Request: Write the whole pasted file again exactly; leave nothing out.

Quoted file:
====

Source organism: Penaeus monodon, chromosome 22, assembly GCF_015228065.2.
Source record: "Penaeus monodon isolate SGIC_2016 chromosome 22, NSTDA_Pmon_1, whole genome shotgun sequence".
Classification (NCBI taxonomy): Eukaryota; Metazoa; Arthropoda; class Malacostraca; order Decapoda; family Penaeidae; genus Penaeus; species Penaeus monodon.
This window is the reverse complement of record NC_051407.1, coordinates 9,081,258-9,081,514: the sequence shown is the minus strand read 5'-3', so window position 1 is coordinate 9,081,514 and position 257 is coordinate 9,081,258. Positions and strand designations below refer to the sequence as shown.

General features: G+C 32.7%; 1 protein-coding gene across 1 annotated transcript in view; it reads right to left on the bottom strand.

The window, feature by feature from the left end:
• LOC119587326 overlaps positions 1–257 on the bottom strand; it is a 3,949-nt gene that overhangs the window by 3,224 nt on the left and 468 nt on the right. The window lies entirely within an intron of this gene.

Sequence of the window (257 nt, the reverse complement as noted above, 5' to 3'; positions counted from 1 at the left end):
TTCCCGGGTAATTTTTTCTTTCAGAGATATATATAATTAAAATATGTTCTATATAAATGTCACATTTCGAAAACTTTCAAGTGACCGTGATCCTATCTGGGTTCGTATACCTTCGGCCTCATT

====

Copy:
Source organism: Penaeus monodon, chromosome 22, assembly GCF_015228065.2.
Source record: "Penaeus monodon isolate SGIC_2016 chromosome 22, NSTDA_Pmon_1, whole genome shotgun sequence".
Classification (NCBI taxonomy): Eukaryota; Metazoa; Arthropoda; class Malacostraca; order Decapoda; family Penaeidae; genus Penaeus; species Penaeus monodon.
This window is the reverse complement of record NC_051407.1, coordinates 9,081,258-9,081,514: the sequence shown is the minus strand read 5'-3', so window position 1 is coordinate 9,081,514 and position 257 is coordinate 9,081,258. Positions and strand designations below refer to the sequence as shown.

General features: G+C 32.7%; 1 protein-coding gene across 1 annotated transcript in view; it reads right to left on the bottom strand.

The window, feature by feature from the left end:
• LOC119587326 overlaps positions 1–257 on the bottom strand; it is a 3,949-nt gene that overhangs the window by 3,224 nt on the left and 468 nt on the right. The window lies entirely within an intron of this gene.

Sequence of the window (257 nt, the reverse complement as noted above, 5' to 3'; positions counted from 1 at the left end):
TTCCCGGGTAATTTTTTCTTTCAGAGATATATATAATTAAAATATGTTCTATATAAATGTCACATTTCGAAAACTTTCAAGTGACCGTGATCCTATCTGGGTTCGTATACCTTCGGCCTCATT